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Barbed-Wire ImperialismBritain's Empire of Camps, 1876-1903$
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Aidan Forth

Print publication date: 2017

Print ISBN-13: 9780520293960

Published to California Scholarship Online: May 2018

DOI: 10.1525/california/9780520293960.001.0001

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Camps in a Time of War

Camps in a Time of War

Civilian Concentration in Southern Africa, 1900–1901

Chapter:
(p.129) Chapter 5 Camps in a Time of War
Source:
Barbed-Wire Imperialism
Author(s):

Aidan Forth

Publisher:
University of California Press
DOI:10.1525/california/9780520293960.003.0006

Guerrilla warfare during the South African (or Anglo-Boer) War presented a new context for the development of British camps. On the one hand, camps were a measure of military counterinsurgency that concentrated and detained scattered civilian populations suspected of aiding enemy insurgents. On the other hand, camps were measures of social control and sympathetic concern that organized shelter and humanitarian relief for refugees who had been displaced by scorched earth warfare and were congregating in overcrowded towns. Boer and African refugees presented a specter of social destitution and sanitary disarray familiar from Indian plague and famine operations. Like plague and famine camps, wartime concentration camps removed “uncivilized” and unhygienic populations from the center of towns and systematized ad hoc charitable arrangements by confining relief within demarcated boundaries. Although Boers were ostensibly Europeans respected for their vigor and courage, racialized discourses in the later phases of an asymmetric conflict denigrated them as uncivilized and even subhuman: such representations ultimately facilitated encampment.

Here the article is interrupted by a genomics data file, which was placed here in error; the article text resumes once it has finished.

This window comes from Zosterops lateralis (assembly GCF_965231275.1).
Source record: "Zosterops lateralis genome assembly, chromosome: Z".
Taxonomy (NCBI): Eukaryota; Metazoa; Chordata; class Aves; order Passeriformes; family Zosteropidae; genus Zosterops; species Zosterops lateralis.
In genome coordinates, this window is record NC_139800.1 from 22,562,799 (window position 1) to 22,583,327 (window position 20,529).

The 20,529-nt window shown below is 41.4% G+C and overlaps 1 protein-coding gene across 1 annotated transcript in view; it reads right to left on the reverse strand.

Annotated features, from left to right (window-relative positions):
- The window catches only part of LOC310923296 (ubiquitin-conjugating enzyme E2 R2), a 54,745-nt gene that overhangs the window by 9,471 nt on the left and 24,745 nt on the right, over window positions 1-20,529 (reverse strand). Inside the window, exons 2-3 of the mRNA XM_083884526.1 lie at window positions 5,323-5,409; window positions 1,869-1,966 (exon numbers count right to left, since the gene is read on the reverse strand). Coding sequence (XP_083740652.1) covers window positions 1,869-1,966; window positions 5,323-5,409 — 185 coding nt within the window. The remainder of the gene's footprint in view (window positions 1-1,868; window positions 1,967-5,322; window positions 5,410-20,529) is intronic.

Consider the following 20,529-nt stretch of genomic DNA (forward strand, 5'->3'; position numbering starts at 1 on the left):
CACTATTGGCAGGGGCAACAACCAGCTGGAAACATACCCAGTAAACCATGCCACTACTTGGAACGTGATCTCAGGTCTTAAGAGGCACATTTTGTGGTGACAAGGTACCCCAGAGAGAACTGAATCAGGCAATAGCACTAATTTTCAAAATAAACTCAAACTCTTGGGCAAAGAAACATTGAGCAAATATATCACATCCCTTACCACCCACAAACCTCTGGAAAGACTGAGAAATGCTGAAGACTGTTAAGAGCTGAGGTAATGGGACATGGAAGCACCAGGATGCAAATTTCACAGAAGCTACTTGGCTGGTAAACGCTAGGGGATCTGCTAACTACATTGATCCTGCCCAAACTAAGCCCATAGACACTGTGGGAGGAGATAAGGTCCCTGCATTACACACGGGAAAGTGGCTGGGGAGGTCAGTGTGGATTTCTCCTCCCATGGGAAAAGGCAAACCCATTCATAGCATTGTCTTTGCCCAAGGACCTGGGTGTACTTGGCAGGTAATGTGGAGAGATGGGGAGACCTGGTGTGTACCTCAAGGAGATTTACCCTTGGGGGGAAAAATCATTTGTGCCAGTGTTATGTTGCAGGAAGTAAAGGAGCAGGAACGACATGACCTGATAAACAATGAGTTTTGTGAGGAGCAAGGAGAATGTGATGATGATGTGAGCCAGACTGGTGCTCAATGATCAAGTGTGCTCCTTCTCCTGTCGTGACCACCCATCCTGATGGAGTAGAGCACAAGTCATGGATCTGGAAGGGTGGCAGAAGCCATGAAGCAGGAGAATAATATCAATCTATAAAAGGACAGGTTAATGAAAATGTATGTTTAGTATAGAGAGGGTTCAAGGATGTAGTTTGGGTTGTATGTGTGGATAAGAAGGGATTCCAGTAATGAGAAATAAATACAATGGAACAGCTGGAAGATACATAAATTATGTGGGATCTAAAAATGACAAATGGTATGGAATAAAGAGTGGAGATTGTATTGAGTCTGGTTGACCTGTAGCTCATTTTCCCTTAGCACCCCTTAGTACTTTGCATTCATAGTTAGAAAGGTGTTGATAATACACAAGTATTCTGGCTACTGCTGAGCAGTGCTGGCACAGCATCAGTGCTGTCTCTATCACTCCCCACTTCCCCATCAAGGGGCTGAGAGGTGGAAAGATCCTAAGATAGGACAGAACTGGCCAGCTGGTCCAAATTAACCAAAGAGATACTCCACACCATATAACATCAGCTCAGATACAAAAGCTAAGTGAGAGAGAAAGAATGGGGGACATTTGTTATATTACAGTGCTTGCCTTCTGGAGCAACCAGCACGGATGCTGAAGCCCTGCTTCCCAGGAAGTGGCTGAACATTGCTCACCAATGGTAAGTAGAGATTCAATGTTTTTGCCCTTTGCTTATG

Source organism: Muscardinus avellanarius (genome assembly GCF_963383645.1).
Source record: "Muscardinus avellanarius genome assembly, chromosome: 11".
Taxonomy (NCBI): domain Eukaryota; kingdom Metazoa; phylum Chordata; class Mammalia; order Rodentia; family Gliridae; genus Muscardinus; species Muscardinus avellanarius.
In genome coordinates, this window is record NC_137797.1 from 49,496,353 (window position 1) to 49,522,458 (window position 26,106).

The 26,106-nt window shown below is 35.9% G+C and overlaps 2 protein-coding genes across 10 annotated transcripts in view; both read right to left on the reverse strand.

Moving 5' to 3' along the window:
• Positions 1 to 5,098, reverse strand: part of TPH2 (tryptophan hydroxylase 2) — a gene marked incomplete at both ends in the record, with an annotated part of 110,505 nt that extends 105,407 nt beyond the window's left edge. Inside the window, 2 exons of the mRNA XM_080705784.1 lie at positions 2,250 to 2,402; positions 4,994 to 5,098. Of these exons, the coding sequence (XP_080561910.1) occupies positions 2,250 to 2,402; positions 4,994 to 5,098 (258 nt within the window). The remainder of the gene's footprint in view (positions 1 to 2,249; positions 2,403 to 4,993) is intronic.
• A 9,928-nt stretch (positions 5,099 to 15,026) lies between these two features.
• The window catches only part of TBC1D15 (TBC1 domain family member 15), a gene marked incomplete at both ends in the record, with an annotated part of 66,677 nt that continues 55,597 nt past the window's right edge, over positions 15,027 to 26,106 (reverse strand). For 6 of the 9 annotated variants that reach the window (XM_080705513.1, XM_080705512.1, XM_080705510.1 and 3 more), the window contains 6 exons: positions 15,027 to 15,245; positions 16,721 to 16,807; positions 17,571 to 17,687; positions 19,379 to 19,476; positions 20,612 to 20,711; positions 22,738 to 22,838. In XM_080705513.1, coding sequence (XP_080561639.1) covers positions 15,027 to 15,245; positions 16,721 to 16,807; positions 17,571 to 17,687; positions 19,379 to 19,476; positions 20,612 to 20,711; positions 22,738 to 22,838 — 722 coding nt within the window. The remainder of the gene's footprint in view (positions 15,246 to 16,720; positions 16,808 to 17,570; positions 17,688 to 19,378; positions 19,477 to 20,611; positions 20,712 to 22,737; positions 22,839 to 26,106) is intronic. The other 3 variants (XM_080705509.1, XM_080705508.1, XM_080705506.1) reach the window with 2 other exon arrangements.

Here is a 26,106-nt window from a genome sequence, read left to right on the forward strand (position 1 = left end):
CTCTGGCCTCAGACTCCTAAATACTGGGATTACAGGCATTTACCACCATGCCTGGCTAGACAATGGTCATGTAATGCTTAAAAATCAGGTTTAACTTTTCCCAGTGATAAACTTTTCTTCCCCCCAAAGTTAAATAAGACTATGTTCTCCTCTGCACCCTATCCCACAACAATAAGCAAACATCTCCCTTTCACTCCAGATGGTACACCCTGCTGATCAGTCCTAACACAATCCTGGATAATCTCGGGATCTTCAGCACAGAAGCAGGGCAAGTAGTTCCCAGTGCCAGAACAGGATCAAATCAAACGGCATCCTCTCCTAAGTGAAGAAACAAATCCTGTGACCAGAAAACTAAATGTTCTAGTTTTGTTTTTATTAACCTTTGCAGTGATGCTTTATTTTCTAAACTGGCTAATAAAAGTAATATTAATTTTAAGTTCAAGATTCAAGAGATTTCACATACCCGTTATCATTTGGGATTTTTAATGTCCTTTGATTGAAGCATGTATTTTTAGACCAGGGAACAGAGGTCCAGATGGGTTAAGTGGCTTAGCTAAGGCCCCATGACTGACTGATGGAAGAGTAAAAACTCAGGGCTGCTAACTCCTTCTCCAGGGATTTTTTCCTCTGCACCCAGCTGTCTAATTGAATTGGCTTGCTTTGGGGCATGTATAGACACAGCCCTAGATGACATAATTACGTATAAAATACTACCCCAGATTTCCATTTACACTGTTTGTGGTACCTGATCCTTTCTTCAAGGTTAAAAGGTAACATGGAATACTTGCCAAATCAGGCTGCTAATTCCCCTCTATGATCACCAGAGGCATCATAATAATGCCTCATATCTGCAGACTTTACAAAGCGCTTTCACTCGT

Keywords:   Guerrilla warfare, South African War, Anglo-Boer War, Counterinsurgency, Humanitarian relief, Refugees, Concentration camp, Scorched earth warfare, Asymmetric warfare, Social control

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